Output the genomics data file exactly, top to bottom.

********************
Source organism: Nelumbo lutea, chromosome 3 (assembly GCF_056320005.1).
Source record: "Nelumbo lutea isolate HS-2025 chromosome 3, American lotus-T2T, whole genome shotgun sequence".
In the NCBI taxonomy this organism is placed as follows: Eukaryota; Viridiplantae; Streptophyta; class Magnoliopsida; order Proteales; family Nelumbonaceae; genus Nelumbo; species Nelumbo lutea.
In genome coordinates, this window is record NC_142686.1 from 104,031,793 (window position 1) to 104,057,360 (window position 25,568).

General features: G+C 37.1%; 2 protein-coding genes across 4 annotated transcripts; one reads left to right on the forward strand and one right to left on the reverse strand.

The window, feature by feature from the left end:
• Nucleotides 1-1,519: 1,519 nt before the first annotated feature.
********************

Source organism: Nelumbo lutea, chromosome 3 (assembly GCF_056320005.1).
Source record: "Nelumbo lutea isolate HS-2025 chromosome 3, American lotus-T2T, whole genome shotgun sequence".
In the NCBI taxonomy this organism is placed as follows: Eukaryota; Viridiplantae; Streptophyta; class Magnoliopsida; order Proteales; family Nelumbonaceae; genus Nelumbo; species Nelumbo lutea.
In genome coordinates, this window is record NC_142686.1 from 104,031,793 (window position 1) to 104,057,360 (window position 25,568).

General features: G+C 37.1%; 2 protein-coding genes across 4 annotated transcripts; one reads left to right on the forward strand and one right to left on the reverse strand.

The window, feature by feature from the left end:
• Nucleotides 1-1,519: 1,519 nt before the first annotated feature.